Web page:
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Don’t be afraid to give up the good to go for the great.
Email is a tool for communication, not a task list. When you receive a message, turn it into what it is and get it out of your inbox.
Staying on top of your inbox can feel a bit like shoveling the sidewalk while it’s still snowing. Messages keep flooding in, faster than you can process them. Each one requires a decision, chipping away at your willpower for the day. The more time you spend dealing with email, the less time you have for other work—for most of us, the real work—and the less energy you have to do it.
Fortunately, you can fight back. You can start taming your inbox before you ever check your mail. It’s a four-part approach called SNOW.
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If you hear a voice within you say, “You cannot paint,” then by all means paint and that voice will be silenced.
Pride can be a good thing. A very good thing. It’s satisfaction in a job well done. It’s confidence, built on past experiences, that you’re capable of doing something great. It’s joy in being part of a community.
When you see your children learn and grow and develop the character traits you’ve fumbled so hard to instill in them, you’re proud of them. You’re happy for what they’re achiveing. You want to encourage them, support them, and help them be even more.
There there are those that take pride too far. They replace confidence with arrogance. Collaboration with competition. Their joy is swallowed up in jealousy.
What starts out as a strength—a tool to develop our self-esteem—can become a weapon to tear down every relationship we have. Here are five ways to keep pride from becoming a weakness.
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Lyrics: My Way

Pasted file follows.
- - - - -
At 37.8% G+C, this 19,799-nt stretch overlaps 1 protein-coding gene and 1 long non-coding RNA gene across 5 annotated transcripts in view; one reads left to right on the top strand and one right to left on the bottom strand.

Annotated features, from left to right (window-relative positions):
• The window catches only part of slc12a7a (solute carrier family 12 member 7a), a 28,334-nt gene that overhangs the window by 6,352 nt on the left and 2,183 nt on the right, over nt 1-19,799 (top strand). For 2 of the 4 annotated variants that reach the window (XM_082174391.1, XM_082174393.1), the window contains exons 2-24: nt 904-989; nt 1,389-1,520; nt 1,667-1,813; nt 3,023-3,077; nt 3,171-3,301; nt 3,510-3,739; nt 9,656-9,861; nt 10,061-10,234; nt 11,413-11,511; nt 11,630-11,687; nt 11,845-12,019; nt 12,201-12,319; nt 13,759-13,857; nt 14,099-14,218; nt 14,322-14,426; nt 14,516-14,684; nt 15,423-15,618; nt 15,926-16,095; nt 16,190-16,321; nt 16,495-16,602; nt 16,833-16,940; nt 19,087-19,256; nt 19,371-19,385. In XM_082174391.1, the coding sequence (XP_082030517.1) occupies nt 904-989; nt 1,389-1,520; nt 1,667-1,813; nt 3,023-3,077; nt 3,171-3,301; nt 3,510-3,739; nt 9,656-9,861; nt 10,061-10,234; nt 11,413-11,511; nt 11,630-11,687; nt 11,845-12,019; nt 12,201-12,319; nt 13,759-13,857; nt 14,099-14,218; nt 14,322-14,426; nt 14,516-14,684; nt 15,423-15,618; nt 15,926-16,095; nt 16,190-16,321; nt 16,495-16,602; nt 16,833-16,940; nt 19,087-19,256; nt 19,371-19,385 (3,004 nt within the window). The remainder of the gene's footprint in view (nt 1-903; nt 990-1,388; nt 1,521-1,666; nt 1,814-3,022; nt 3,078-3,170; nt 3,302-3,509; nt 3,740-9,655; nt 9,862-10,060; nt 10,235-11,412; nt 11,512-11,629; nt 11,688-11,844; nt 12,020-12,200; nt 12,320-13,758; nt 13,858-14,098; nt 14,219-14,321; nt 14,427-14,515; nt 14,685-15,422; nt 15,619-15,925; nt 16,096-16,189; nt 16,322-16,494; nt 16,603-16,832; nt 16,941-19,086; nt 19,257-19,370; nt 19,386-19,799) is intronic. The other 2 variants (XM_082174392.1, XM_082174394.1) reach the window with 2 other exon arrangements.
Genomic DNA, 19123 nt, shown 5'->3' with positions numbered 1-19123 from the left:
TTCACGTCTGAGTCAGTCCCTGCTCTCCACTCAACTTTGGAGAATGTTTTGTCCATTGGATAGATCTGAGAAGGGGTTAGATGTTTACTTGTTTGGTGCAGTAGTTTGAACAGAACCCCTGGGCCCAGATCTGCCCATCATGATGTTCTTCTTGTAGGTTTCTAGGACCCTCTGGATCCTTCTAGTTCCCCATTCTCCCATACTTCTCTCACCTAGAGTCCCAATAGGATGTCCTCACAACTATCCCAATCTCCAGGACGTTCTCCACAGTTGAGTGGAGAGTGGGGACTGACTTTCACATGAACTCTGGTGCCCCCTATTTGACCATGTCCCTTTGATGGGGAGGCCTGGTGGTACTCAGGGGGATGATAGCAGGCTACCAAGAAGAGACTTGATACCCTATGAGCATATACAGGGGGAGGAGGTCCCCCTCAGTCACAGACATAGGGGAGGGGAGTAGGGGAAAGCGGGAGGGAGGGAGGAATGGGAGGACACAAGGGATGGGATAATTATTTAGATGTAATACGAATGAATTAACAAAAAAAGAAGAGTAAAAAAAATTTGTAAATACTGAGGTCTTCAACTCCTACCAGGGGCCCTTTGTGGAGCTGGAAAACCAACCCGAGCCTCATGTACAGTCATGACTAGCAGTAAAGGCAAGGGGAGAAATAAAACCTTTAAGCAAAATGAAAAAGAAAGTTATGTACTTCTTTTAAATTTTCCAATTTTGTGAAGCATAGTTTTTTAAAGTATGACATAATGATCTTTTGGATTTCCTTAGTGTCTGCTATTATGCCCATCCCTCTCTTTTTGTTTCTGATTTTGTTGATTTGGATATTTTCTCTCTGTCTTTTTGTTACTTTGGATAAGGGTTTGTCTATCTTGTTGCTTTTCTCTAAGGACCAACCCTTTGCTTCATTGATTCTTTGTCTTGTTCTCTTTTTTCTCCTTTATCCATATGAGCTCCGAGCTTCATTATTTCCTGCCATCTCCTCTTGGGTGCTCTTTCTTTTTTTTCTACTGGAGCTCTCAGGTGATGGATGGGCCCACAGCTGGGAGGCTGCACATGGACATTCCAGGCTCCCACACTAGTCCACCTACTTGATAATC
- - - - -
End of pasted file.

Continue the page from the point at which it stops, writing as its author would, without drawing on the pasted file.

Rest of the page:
And now, the end is near
And so I face the final curtain
My friend, I’ll say it clear
I’ll state my case, of which I’m certain
I’ve lived a life that’s full
I traveled each and every highway
And more, much more than this, I did it my way
Regrets, I’ve had a few
But then again, too few to mention
I did what I had to do and saw it through without exemption
I planned each charted course, each careful step along the byway
And more, much more than this, I did it my way
Yes, there were times, I’m sure you knew
When I bit off more than I could chew
But through it all, when there was doubt
I ate it up and spit it out
I faced it all and I stood tall and did it my way
I’ve loved, I’ve laughed and cried
I’ve had my fill, my share of losing
And now, as tears subside, I find it all so amusing
To think I did all that
And may I say, not in a shy way
Oh, no, oh, no, not me, I did it my way
For what is a man, what has he got?
If not himself, then he has naught
To say the things he truly feels and not the words of one who kneels
The record shows I took the blows and did it my way
Yes, it was my way
Frank Sinatra, “My Way”, 1969
The first time I heard the expression “time is money”, it was used to convey a sense of urgency. You need to hustle. The early bird gets the worm.
Then I remember hearing it used almost exclusively with the time value of money—the earlier you start investing, the more time your money will have to grow, so that extra time translates into extra money.
Recently, I’ve started hearing it differently. Time and money are interchangeable. At various times in our life, we may have an abundance of one and the other is stretched thin. I’ve been in both places. Each has its constraints. They both have their advantages.
If you’re feeling pressed for time, you may be able to buy yourself some margin, and it may cost you less than you think.
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Planning is good. Blindly sticking to a plan is bad.
(Crown Business, 2014)
My parents taught my sisters and me to play chess. We had two chess sets. The really nice set had pieces made from hand-carved white onyx. (We had to be very careful when playing with that set.) We’d play our parents, each other, and even got a few friends in on the action. Eventually, we got to the point where we could solve some of the simpler chess puzzles the newspaper printed on the page before the comics.
Winning at chess comes down to keeping your options open. You capture your opponent’s pieces and restrict their movement to limit their options. When you sacrifice a piece, you make sure you’re getting a higher-value piece in return, or at least a positional advantage. Then there’s the meta-game—bluffing, misdirection, and distraction.
The game is won when you have eliminated your opponent’s options, and there is no action they can take to protect their king.
If you want to be successful in life, learn to keep your options open. Make choices that give you more choices instead of taking them away.
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Life is not a matter of holding good cards, but sometimes, playing a poor hand well.